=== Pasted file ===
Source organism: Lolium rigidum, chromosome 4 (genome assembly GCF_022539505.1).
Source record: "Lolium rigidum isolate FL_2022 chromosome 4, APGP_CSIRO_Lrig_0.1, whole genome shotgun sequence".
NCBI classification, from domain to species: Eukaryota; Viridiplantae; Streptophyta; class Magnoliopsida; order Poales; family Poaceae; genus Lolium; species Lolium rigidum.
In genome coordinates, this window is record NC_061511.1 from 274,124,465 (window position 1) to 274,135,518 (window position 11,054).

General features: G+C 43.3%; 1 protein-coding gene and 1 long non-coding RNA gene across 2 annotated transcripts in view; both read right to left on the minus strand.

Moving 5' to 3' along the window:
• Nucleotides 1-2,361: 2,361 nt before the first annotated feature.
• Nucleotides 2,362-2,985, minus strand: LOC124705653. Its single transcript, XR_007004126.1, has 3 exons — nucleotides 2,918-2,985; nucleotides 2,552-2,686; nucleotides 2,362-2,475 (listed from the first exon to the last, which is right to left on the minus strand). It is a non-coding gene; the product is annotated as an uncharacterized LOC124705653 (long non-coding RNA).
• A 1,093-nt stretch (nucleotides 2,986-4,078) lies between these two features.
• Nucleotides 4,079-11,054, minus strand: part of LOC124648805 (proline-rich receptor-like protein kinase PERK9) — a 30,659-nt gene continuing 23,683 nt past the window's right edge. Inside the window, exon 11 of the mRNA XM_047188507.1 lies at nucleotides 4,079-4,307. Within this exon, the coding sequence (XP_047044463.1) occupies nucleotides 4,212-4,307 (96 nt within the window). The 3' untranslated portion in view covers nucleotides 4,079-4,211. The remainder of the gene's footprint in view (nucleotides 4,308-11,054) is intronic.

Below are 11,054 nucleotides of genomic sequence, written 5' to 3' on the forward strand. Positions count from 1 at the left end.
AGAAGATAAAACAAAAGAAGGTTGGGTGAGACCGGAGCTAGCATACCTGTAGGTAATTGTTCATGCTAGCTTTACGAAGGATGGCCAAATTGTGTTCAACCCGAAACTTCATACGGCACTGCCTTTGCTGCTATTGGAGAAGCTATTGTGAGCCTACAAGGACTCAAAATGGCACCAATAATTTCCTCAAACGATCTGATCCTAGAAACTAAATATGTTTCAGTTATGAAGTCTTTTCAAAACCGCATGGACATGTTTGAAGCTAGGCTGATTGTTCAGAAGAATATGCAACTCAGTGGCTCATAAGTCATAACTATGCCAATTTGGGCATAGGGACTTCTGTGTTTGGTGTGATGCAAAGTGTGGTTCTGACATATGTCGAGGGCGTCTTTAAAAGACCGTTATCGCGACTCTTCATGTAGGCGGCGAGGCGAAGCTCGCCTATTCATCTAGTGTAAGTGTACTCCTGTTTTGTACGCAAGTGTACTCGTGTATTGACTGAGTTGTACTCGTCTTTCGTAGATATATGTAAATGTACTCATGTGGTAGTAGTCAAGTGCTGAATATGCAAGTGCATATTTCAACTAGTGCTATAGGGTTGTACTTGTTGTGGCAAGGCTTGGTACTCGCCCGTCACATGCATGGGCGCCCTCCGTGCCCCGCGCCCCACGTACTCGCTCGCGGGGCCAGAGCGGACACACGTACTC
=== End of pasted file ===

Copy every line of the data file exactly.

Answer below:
Source organism: Lolium rigidum, chromosome 4 (genome assembly GCF_022539505.1).
Source record: "Lolium rigidum isolate FL_2022 chromosome 4, APGP_CSIRO_Lrig_0.1, whole genome shotgun sequence".
NCBI classification, from domain to species: Eukaryota; Viridiplantae; Streptophyta; class Magnoliopsida; order Poales; family Poaceae; genus Lolium; species Lolium rigidum.
In genome coordinates, this window is record NC_061511.1 from 274,124,465 (window position 1) to 274,135,518 (window position 11,054).

General features: G+C 43.3%; 1 protein-coding gene and 1 long non-coding RNA gene across 2 annotated transcripts in view; both read right to left on the minus strand.

Moving 5' to 3' along the window:
• Nucleotides 1-2,361: 2,361 nt before the first annotated feature.
• Nucleotides 2,362-2,985, minus strand: LOC124705653. Its single transcript, XR_007004126.1, has 3 exons — nucleotides 2,918-2,985; nucleotides 2,552-2,686; nucleotides 2,362-2,475 (listed from the first exon to the last, which is right to left on the minus strand). It is a non-coding gene; the product is annotated as an uncharacterized LOC124705653 (long non-coding RNA).
• A 1,093-nt stretch (nucleotides 2,986-4,078) lies between these two features.
• Nucleotides 4,079-11,054, minus strand: part of LOC124648805 (proline-rich receptor-like protein kinase PERK9) — a 30,659-nt gene continuing 23,683 nt past the window's right edge. Inside the window, exon 11 of the mRNA XM_047188507.1 lies at nucleotides 4,079-4,307. Within this exon, the coding sequence (XP_047044463.1) occupies nucleotides 4,212-4,307 (96 nt within the window). The 3' untranslated portion in view covers nucleotides 4,079-4,211. The remainder of the gene's footprint in view (nucleotides 4,308-11,054) is intronic.

Below are 11,054 nucleotides of genomic sequence, written 5' to 3' on the forward strand. Positions count from 1 at the left end.
AGAAGATAAAACAAAAGAAGGTTGGGTGAGACCGGAGCTAGCATACCTGTAGGTAATTGTTCATGCTAGCTTTACGAAGGATGGCCAAATTGTGTTCAACCCGAAACTTCATACGGCACTGCCTTTGCTGCTATTGGAGAAGCTATTGTGAGCCTACAAGGACTCAAAATGGCACCAATAATTTCCTCAAACGATCTGATCCTAGAAACTAAATATGTTTCAGTTATGAAGTCTTTTCAAAACCGCATGGACATGTTTGAAGCTAGGCTGATTGTTCAGAAGAATATGCAACTCAGTGGCTCATAAGTCATAACTATGCCAATTTGGGCATAGGGACTTCTGTGTTTGGTGTGATGCAAAGTGTGGTTCTGACATATGTCGAGGGCGTCTTTAAAAGACCGTTATCGCGACTCTTCATGTAGGCGGCGAGGCGAAGCTCGCCTATTCATCTAGTGTAAGTGTACTCCTGTTTTGTACGCAAGTGTACTCGTGTATTGACTGAGTTGTACTCGTCTTTCGTAGATATATGTAAATGTACTCATGTGGTAGTAGTCAAGTGCTGAATATGCAAGTGCATATTTCAACTAGTGCTATAGGGTTGTACTTGTTGTGGCAAGGCTTGGTACTCGCCCGTCACATGCATGGGCGCCCTCCGTGCCCCGCGCCCCACGTACTCGCTCGCGGGGCCAGAGCGGACACACGTACTC